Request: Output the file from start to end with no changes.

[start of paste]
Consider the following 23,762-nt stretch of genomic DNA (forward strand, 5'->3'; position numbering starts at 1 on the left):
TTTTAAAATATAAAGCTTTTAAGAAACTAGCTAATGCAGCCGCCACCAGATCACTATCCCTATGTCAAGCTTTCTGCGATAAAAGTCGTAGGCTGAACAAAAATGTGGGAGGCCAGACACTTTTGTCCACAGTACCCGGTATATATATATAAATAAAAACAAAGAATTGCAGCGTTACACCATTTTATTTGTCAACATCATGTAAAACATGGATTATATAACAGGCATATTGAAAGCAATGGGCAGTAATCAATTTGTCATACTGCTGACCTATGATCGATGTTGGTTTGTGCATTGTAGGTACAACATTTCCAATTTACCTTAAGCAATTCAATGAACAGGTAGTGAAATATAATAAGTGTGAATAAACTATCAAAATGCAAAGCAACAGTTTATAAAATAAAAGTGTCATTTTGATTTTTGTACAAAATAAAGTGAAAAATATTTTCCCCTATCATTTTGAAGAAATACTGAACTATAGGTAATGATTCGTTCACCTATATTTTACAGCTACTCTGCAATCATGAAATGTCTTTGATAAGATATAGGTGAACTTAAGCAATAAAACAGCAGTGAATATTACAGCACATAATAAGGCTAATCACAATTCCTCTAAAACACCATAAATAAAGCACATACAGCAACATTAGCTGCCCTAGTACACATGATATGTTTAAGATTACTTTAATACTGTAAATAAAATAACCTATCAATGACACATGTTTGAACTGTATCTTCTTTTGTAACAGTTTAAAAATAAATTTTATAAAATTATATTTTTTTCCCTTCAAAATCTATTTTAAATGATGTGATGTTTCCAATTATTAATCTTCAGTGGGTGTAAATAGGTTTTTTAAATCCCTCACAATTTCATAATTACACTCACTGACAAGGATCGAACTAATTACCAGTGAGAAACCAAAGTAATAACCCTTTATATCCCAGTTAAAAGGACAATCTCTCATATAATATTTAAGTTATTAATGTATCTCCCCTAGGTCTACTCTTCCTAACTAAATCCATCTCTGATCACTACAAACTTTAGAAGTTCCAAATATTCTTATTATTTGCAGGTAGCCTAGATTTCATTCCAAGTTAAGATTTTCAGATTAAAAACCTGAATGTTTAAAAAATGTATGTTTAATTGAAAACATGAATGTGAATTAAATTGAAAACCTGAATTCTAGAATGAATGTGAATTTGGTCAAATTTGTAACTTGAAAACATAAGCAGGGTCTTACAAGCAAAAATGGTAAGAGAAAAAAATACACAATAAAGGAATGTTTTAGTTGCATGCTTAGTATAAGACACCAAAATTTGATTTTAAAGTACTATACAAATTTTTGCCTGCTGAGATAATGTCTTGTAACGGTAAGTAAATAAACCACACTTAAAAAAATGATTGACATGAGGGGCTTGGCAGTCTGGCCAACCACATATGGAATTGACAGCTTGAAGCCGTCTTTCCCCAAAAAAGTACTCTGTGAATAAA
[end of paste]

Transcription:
Consider the following 23,762-nt stretch of genomic DNA (forward strand, 5'->3'; position numbering starts at 1 on the left):
TTTTAAAATATAAAGCTTTTAAGAAACTAGCTAATGCAGCCGCCACCAGATCACTATCCCTATGTCAAGCTTTCTGCGATAAAAGTCGTAGGCTGAACAAAAATGTGGGAGGCCAGACACTTTTGTCCACAGTACCCGGTATATATATATAAATAAAAACAAAGAATTGCAGCGTTACACCATTTTATTTGTCAACATCATGTAAAACATGGATTATATAACAGGCATATTGAAAGCAATGGGCAGTAATCAATTTGTCATACTGCTGACCTATGATCGATGTTGGTTTGTGCATTGTAGGTACAACATTTCCAATTTACCTTAAGCAATTCAATGAACAGGTAGTGAAATATAATAAGTGTGAATAAACTATCAAAATGCAAAGCAACAGTTTATAAAATAAAAGTGTCATTTTGATTTTTGTACAAAATAAAGTGAAAAATATTTTCCCCTATCATTTTGAAGAAATACTGAACTATAGGTAATGATTCGTTCACCTATATTTTACAGCTACTCTGCAATCATGAAATGTCTTTGATAAGATATAGGTGAACTTAAGCAATAAAACAGCAGTGAATATTACAGCACATAATAAGGCTAATCACAATTCCTCTAAAACACCATAAATAAAGCACATACAGCAACATTAGCTGCCCTAGTACACATGATATGTTTAAGATTACTTTAATACTGTAAATAAAATAACCTATCAATGACACATGTTTGAACTGTATCTTCTTTTGTAACAGTTTAAAAATAAATTTTATAAAATTATATTTTTTTCCCTTCAAAATCTATTTTAAATGATGTGATGTTTCCAATTATTAATCTTCAGTGGGTGTAAATAGGTTTTTTAAATCCCTCACAATTTCATAATTACACTCACTGACAAGGATCGAACTAATTACCAGTGAGAAACCAAAGTAATAACCCTTTATATCCCAGTTAAAAGGACAATCTCTCATATAATATTTAAGTTATTAATGTATCTCCCCTAGGTCTACTCTTCCTAACTAAATCCATCTCTGATCACTACAAACTTTAGAAGTTCCAAATATTCTTATTATTTGCAGGTAGCCTAGATTTCATTCCAAGTTAAGATTTTCAGATTAAAAACCTGAATGTTTAAAAAATGTATGTTTAATTGAAAACATGAATGTGAATTAAATTGAAAACCTGAATTCTAGAATGAATGTGAATTTGGTCAAATTTGTAACTTGAAAACATAAGCAGGGTCTTACAAGCAAAAATGGTAAGAGAAAAAAATACACAATAAAGGAATGTTTTAGTTGCATGCTTAGTATAAGACACCAAAATTTGATTTTAAAGTACTATACAAATTTTTGCCTGCTGAGATAATGTCTTGTAACGGTAAGTAAATAAACCACACTTAAAAAAATGATTGACATGAGGGGCTTGGCAGTCTGGCCAACCACATATGGAATTGACAGCTTGAAGCCGTCTTTCCCCAAAAAAGTACTCTGTGAATAAA